Cleveland Police Chief Says Bodycam Shows Officers Didn’t Use Excessive Force
CLEVELAND, Oklahoma - A Cleveland man, who had a run-in with police over the weekend, claims officers used excessive force.
But after reports an officer hit the man, Cleveland's police chief said that's not the case, and body cam video proves it.
Body cam shows a bloodied Jearld Bergin yelling at Cleveland police officers in a bait shop parking lot Saturday night.
“I don't want no G** d*** ambulance. I want to go home,” he says in the video.
Cleveland Police Chief Clint Stout said officers stopped Bergin because he'd just gotten into a fight and busted out someone's window at a nearby house.
“We've arrested him in the past for public drunk and resisting arrest,” Stout said.
The chief said that was the case again.
“He's just belligerent, will not listen to their commands,” he said.
In the video, an officer asks Bergin to sit down and he refuses and screams profanities at the officer. That’s when Bergin claims the officer punched him in the face.
It's hard to tell from one body cam video, even slowed down, and you can’t make out much from security cameras in the parking lot, but from another officer’s camera, Stout said you can see exactly what happened. He said it shows his officers took Bergin down but did not throw any punches to his face.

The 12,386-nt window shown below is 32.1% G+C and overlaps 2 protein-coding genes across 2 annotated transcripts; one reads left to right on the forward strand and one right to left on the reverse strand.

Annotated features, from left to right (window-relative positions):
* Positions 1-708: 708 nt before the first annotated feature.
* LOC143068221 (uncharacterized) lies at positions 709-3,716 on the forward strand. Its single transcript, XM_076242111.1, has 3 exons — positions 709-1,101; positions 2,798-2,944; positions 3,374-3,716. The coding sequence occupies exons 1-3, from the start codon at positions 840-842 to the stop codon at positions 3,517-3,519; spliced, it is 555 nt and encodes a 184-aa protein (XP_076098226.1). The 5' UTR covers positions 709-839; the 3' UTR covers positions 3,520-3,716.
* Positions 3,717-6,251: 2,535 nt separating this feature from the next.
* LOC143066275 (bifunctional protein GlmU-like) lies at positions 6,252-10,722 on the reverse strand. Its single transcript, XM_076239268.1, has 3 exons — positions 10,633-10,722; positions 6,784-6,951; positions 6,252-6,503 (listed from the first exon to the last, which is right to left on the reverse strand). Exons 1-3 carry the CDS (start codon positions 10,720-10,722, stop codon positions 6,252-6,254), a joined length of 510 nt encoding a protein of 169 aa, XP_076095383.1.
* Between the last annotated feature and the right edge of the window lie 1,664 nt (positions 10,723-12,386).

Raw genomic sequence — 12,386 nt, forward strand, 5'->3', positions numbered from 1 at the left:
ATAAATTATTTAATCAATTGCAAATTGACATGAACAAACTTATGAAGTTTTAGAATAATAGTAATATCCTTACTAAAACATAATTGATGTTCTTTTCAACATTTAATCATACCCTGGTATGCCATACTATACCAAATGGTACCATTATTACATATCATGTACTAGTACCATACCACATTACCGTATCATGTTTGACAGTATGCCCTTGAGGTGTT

“The supervisor does a leg sweep on him, as another officer's grabbing him by the shoulders, and they bring him down on his backside. Not on his face, nobody punches him in the face,” Stout said.
Bergin said police edited the second video to cover up the punch and said they're trying to “lie their way out of it.”
In the video, you can hear Bergin tell a paramedic how got his injuries.
Paramedic: “You got a nice laceration above your eye.”
Bergin: “Guess what, I did that. I did that...I did all of this.”
Stout said Bergin went on to kick, scream and bite a paramedic.
The chief said Bergin was acting so erratically the local hospital wouldn't admit him and paramedics had to medically subdue him.
Stout said since paramedics used Ketamine to sedate him, Bergin had to be intubated. He said paramedics did not feel comfortable sending him to a Tulsa hospital by ambulance so he was flown by a medical helicopter.
The chief said Bergin was released from the hospital by about 8:00 Sunday morning.
Bergin said he has hired an attorney.